low carbohydrate diets for weight loss

Low carbohydrate diets for weight loss:

Sugar and its role in obesity has been highlighted in the press recently. Authors are now highlighting the quantity of sugar added to soft drinks and confectionary is making us overweight more so than fat.

The aim of this blog is to briefly look at the rationale behind this arguememt and whether a low cabohydrate diet can resulting successful weight loss. The second part of the blog will explore if a low carbohydrate diet can enhance athletic performance.

The resources for this blog are the authors Volek and Phinney, Dr John Biffa , Gary Taubes and Professor Tim Noakes all of whom are proponents of a low carbohydrate, high fat diet. However I will be critiquing these authors findings when it comes to athletic performance.

First some basics. When we eat carbohydrates insulin is released from the pancreas and transports the carbohydrate to the liver or muscles. We only have a limited storage capacity of carbohydrates and excess are converted to lipids (fat) by the liver. We have virtually unlimited storage capacity for fat. When we eat lots of sugary food two important things happen

We become resistant  to insulin which means we need more of it to perform the same function.

Researchers have also shown we stimulate the reward centres in our brain which makes us strive for more (Small 2009) (think about how easy it is to overeat on chocolate, cake, even bread compared to say a bowl of plain full fat natural yoghurt).

The fact we become insulin resistant means our blood sugar levels rise and we become prone to developing diabetes.

The fact our reward centres are stimulated means we seek more and therefore are prone to overeat and become overweight.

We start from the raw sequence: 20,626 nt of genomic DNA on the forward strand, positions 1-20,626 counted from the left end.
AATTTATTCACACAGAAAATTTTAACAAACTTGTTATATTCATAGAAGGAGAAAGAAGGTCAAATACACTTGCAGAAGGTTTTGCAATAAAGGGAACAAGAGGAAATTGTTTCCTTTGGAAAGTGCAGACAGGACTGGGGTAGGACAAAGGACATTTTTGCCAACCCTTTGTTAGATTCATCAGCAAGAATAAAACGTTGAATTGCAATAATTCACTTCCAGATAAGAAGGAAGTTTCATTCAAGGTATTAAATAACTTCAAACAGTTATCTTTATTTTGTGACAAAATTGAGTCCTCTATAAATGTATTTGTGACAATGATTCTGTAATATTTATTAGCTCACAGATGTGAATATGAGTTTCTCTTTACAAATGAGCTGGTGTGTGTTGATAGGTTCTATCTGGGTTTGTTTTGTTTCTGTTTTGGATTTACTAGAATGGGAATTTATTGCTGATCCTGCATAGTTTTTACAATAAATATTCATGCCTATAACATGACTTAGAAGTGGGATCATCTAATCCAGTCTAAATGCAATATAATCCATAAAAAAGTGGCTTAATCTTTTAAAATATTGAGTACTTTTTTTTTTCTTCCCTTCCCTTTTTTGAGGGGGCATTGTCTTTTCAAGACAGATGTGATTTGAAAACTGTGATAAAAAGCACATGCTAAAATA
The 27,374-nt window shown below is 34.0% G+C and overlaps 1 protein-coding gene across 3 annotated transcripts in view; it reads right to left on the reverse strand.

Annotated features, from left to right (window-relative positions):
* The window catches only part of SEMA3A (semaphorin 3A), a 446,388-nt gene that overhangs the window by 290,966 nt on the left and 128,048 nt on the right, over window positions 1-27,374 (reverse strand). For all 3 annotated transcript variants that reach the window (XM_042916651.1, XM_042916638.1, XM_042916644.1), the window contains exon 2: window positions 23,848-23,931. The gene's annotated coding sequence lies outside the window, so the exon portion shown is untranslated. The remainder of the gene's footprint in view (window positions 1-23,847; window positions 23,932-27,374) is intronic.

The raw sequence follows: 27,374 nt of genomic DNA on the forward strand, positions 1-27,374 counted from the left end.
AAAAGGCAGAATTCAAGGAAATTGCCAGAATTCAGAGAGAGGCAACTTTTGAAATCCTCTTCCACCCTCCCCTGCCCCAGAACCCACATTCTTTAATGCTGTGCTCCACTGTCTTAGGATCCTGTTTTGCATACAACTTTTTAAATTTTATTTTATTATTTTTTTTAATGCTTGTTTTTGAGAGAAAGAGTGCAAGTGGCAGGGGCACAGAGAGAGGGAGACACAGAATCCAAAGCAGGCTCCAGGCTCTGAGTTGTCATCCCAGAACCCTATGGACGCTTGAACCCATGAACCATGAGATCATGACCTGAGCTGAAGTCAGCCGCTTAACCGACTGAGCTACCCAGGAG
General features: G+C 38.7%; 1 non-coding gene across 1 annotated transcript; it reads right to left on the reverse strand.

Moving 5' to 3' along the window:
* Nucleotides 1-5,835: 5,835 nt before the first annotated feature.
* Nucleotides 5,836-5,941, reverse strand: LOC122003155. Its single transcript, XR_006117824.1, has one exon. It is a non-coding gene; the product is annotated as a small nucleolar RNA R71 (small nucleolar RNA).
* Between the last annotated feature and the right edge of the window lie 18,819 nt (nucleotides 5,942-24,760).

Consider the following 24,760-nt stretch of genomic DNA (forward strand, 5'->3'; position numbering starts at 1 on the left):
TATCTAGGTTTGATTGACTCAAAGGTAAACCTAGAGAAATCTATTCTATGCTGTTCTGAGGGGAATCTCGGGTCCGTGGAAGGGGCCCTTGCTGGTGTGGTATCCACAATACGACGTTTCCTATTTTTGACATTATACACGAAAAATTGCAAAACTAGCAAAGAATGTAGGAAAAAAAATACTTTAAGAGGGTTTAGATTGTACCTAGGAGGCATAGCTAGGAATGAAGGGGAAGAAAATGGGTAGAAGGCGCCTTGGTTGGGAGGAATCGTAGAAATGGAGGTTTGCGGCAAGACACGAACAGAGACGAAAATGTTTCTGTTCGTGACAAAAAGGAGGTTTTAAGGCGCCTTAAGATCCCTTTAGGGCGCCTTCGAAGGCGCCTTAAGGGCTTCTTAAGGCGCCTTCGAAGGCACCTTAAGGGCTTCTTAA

In contrast eating foods with high protein and even fat produce satiety and we are far less likely to overeat. This is the arguememt that it is not necessary to count calories because you will feel full and satisfied before your overeat.

There is plenty of anecdotal evidence of individuals who have lost substantial weight following a low carbohydrate high fat diet. However there is also plenty of longitudinal studies showing no significant difference in following a isocaloric diet irrespective of its make up. This means in my opinion it is down to individual preference if you find it easy to avoid overeating when eating carbohydrate then why change. However if you struggle and also seem to want more when you consume carbohydrate try changing to a higher protein and fat diet and cut down carbohydrates including grains and fruit.

Now let’s look at whether low carbohydrate, high fat diets can improve athletic performance. The authors who advocate low carbohydrate diets state we become better at fat oxidation and therefore because we have unlimited stores of it athletic performance is improved. There are also studies supporting this. However all of these studies were on endurance performance at moderate intensity where fat is the predominant energy source. There is a lock of research to support this when the sport requires short bouts of very intense exercise where because of the time taken to mobilise fatty acids, carbohydrates are the main energy source. This fact is highlighted by authors  who maintain a higher level of carbohydrate intake is required intense type of sports (Jeukendrup 2008).

To summarise the above following a low carbohydrate high fat diet might be easier to follow, will reduce or reverse insulin resistance, and therefore result in successful weight loss and health benefits. However individual variations mean you should establish what suits you, if you don’t overeat carbohydrate why change.

If you compete in endurance sports then a high fat diet might improve performance but you should experiment with this, however in sports with short bouts of high intensity I would advise you consume adequate carbohydrate to optimise performance.